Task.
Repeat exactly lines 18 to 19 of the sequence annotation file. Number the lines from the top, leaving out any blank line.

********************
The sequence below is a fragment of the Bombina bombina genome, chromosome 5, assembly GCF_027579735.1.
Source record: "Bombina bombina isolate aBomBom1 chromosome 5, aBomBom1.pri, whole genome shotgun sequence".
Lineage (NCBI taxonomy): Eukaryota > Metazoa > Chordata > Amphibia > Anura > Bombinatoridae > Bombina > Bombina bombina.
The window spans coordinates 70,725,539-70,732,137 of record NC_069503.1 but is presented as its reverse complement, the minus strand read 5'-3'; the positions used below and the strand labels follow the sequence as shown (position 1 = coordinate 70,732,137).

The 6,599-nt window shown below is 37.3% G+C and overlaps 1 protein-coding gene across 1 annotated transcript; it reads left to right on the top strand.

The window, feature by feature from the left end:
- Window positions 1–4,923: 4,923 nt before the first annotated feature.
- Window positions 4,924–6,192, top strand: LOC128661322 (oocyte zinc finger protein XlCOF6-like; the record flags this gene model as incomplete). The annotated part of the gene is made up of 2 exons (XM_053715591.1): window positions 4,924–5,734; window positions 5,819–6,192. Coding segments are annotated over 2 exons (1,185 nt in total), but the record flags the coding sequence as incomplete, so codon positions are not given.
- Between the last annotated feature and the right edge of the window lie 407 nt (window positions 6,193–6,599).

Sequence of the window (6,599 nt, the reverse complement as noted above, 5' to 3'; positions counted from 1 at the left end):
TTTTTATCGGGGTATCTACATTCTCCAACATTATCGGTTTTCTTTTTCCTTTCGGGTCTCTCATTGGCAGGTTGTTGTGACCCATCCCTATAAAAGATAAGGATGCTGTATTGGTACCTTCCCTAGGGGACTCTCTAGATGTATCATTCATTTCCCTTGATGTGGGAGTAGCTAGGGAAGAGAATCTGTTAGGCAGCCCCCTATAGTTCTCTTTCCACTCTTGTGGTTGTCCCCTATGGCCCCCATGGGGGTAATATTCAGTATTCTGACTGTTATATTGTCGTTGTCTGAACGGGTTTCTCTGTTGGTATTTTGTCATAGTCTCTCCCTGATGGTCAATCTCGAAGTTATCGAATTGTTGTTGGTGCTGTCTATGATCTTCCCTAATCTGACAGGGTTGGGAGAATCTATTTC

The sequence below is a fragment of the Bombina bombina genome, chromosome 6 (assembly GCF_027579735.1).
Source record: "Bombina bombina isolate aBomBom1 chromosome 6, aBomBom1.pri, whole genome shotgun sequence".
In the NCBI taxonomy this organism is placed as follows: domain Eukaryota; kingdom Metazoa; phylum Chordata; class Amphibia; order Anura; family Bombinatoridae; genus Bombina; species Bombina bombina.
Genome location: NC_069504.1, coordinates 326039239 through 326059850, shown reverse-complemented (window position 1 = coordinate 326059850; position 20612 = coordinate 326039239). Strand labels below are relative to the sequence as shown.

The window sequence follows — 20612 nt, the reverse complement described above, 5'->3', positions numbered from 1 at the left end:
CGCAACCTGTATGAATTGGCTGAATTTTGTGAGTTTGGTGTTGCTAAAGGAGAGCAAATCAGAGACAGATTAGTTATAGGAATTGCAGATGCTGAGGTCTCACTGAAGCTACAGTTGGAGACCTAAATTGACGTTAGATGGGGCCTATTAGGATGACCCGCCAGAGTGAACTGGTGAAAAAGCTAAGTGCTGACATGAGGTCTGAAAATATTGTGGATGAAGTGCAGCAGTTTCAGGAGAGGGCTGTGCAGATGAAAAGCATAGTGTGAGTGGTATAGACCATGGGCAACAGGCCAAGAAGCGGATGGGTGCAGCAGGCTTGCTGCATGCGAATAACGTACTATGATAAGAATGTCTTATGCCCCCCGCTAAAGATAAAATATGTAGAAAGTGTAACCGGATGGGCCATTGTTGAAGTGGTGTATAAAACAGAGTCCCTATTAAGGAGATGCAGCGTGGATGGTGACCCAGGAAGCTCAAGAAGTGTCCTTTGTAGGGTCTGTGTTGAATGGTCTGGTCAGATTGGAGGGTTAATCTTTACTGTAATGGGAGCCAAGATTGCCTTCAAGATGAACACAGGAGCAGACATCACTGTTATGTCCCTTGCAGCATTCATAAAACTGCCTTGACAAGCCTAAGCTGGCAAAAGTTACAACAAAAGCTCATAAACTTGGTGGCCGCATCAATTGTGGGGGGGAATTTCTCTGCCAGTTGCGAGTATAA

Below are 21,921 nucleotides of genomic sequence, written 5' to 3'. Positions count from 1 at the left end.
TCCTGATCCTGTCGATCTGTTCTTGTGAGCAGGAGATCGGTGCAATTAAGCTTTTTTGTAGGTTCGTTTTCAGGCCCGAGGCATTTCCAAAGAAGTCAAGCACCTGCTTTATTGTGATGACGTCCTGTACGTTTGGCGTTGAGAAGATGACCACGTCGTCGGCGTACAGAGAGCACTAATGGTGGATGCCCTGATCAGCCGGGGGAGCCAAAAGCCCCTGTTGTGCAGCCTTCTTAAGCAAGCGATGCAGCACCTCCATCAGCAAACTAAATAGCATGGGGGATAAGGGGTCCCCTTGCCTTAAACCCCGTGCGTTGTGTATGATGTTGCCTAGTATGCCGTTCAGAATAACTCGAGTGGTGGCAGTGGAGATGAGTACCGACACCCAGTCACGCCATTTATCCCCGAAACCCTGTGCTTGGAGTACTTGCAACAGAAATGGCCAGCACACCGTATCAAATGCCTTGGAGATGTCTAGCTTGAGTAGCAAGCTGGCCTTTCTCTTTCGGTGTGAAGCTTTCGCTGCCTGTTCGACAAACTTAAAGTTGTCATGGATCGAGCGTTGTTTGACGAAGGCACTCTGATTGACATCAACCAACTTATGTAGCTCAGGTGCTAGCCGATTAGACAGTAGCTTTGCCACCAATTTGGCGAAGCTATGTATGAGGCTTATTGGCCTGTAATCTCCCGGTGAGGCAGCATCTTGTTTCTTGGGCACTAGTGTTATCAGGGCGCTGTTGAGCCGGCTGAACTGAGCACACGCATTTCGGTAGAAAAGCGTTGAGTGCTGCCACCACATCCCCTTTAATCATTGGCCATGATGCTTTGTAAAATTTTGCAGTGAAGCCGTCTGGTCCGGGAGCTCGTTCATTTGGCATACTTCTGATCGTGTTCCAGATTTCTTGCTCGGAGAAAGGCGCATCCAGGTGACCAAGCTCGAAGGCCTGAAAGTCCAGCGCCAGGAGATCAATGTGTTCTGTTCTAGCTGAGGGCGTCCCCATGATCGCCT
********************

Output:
Below are 21,921 nucleotides of genomic sequence, written 5' to 3'. Positions count from 1 at the left end.
TCCTGATCCTGTCGATCTGTTCTTGTGAGCAGGAGATCGGTGCAATTAAGCTTTTTTGTAGGTTCGTTTTCAGGCCCGAGGCATTTCCAAAGAAGTCAAGCACCTGCTTTATTGTGATGACGTCCTGTACGTTTGGCGTTGAGAAGATGACCACGTCGTCGGCGTACAGAGAGCACTAATGGTGGATGCCCTGATCAGCCGGGGGAGCCAAAAGCCCCTGTTGTGCAGCCTTCTTAAGCAAGCGATGCAGCACCTCCATCAGCAAACTAAATAGCATGGGGGATAAGGGGTCCCCTTGCCTTAAACCCCGTGCGTTGTGTATGATGTTGCCTAGTATGCCGTTCAGAATAACTCGAGTGGTGGCAGTGGAGATGAGTACCGACACCCAGTCACGCCATTTATCCCCGAAACCCTGTGCTTGGAGTACTTGCAACAGAAATGGCCAGCACACCGTATCAAATGCCTTGGAGATGTCTAGCTTGAGTAGCAAGCTGGCCTTTCTCTTTCGGTGTGAAGCTTTCGCTGCCTGTTCGACAAACTTAAAGTTGTCATGGATCGAGCGTTGTTTGACGAAGGCACTCTGATTGACATCAACCAACTTATGTAGCTCAGGTGCTAGCCGATTAGACAGTAGCTTTGCCACCAATTTGGCGAAGCTATGTATGAGGCTTATTGGCCTGTAATCTCCCGGTGAGGCAGCATCTTGTTTCTTGGGCACTAGTGTTATCAGGGCGCTGTTGAGCCGGCTGAACTGAGCACACGCATTTCGGTAGAAAAGCGTTGAGTGCTGCCACCACATCCCCTTTAATCATTGGCCATGATGCTTTGTAAAATTTTGCAGTGAAGCCGTCTGGTCCGGGAGCTCGTTCATTTGGCATACTTCTGATCGTGTTCCAGATTTCTTGCTCGGAGAAAGGCGCATCCAGGTGACCAAGCTCGAAGGCCTGAAAGTCCAGCGCCAGGAGATCAATGTGTTCTGTTCTAGCTGAGGGCGTCCCCATGATCGCCT